Godfatherism and Nigerian politics

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“That is very important if you say he will disappoint me, I am not the state; I am only one out of about four million Edo people. So his obligation and his loyalty should be to the people of Edo State. The oath of office he is going to subscribe to says that he will defend the constitution of Nigeria, he will do everything to uplift the quality of life of Edo people. Nothing in his oath of office will include ‘I shall not betray my predecessor’ because I have no interest to be betrayed.”

Those were the words of the out-going governor of Edo State, Adams Oshiomhole. He was fielding questions from journalists who had asked him if he was not worried that he might fall out later on with the governor-elect of Edo state, Godwin Obaseki, who is generally known as Oshiomhole’s political godson. The question obviously stems from the hostilities that have largely characterized, in recent times, the godfather-godson relationship in Nigerian politics.

For some apparent reasons, I do applaud people who are brutally honest to themselves. As they make critical and candid assessment of situations without giving to false and illusionary assumptions on the certainty of future events to gratify their self-importance. And Oshiomhole, with those words, has delivered a sacredly bitter-truth. Two instructive points can be taken out of the governor’s statement. One, he has vocalised his resolve not to be expectant that Obaseki, who he (Oshiomhole) helped in no small measure to secure the seat of power in Benin city, eternally defer to him in all political and policy considerations, either good or bad, as many godfathers are accustomed to doing. The reality is: failed expectations kill faster in Nigeria’s peculiarly intriguing and treacherous political landscape.

The other one, the most pungent verdict made by Oshiomhole, is that leadership should be accountable to the people and not to some self-appointed political warlords seeking to perpetuate themselves in the corridors of power.

And with such proclamations, the concept of godfatherism as we presently know it might just be nearing its end. I believe that such a strong conclusion will bring sound tunes to the ears of many Nigerians, especially the masses, who have been agitating that the so-called practise of godfatherism in modern politics is one of the main causes of underdevelopment in the land.

It is simply common sense that an idea that neither conveys a positive message nor favours the interest of the generality of the people should totally be abolished.

Meanwhile godfatherism, simply described here as a practice which allows an influential or experienced individual to act as the shaper of the trajectory of a beginner, is an age-long practice that is not only present within the political sphere but also alive in business life and even in religious settings the world over.

In many of the aforementioned instances though, godfatherism may not be the chosen term. That is why words such as mentor, role-model, etcetera are used to represent the people involved in the development phases of beginners in different circumstances.

But if there was ever anything positive inherent in this idea, what we have seen of it in Nigeria’s political elite, some of whom still strut the landscape of the country as godfathers, has made a total mess of the whole concept.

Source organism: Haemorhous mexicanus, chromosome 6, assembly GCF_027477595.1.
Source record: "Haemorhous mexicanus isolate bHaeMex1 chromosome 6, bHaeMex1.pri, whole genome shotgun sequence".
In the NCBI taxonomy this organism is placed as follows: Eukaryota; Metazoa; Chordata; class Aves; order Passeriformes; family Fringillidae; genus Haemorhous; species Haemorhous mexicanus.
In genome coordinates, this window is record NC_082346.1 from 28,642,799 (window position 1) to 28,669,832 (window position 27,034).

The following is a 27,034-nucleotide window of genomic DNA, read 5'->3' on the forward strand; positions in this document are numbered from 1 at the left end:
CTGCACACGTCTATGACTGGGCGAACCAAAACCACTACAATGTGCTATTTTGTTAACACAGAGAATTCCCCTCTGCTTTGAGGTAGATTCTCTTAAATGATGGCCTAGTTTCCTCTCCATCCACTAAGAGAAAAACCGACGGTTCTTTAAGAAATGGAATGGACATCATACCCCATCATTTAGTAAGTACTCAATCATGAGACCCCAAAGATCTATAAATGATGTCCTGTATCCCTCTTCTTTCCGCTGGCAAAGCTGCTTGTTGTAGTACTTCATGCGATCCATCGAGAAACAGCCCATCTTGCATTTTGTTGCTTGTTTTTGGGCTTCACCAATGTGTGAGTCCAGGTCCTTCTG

Though some observers have informed that there was semblance of godfatherism amongst the leaders that contributed to Nigeria’s attainment of independence in 1960, theirs was essentially driven by the quest for a better life for all and for the rapid development of the country.

Indeed, in that era, leaders like Chief Obafemi Awolowo, Dr. Nnamdi Azikiwe and Sir Ahmadu Bello, to mention a few who could clearly be referred to as political godfathers not only presented themselves as outstanding leaders whose ways of life were desirable by their followers, but also institutionalised political ideologies that remain reference points for good governance till date.

But since Nigeria’s return to democracy in 1999 following long years of military rule, what the nation has seen as mentorship for aspiring political leaders has been a variant of godfatherism that essentially seeks to serve personal interest, undermine development and consistently threaten law and order in the society.

Recently, from Kano to Akwa-Ibom states, several political unrest and development challenges have been attributed to godfather-godson squabbles. In times past also, several godfather-godson feuds have fuelled divisive politics and stoked ethnic tensions with resultant negative impact on governance in the society. And these had impacted so negatively in governance. The feud between Governor Chimaroke Nnamani and Senator Jim Nobody in Enugu State; Dr. Chris Ngige and the Uba brothers in Anambra State and that between Chief Lamidi Adedibu and Governor Rashidi Ladoja in Oyo State are examples that readily come to mind.

Thankfully however, the ceaseless rebellion by many godsons against the wimps and caprices of their godfathers, which has continued to trouble and sink the retrogressive practice can also be of benefit to the entire population, eventually.

And just as Oshiomole has said that he had defeated the godfathers in Edo state to re position the state on the path of glory, an assertion that would be proven with time, efforts should be improved by all and sundry towards exterminating practices and tendencies that are hindering development and good governance across the country.

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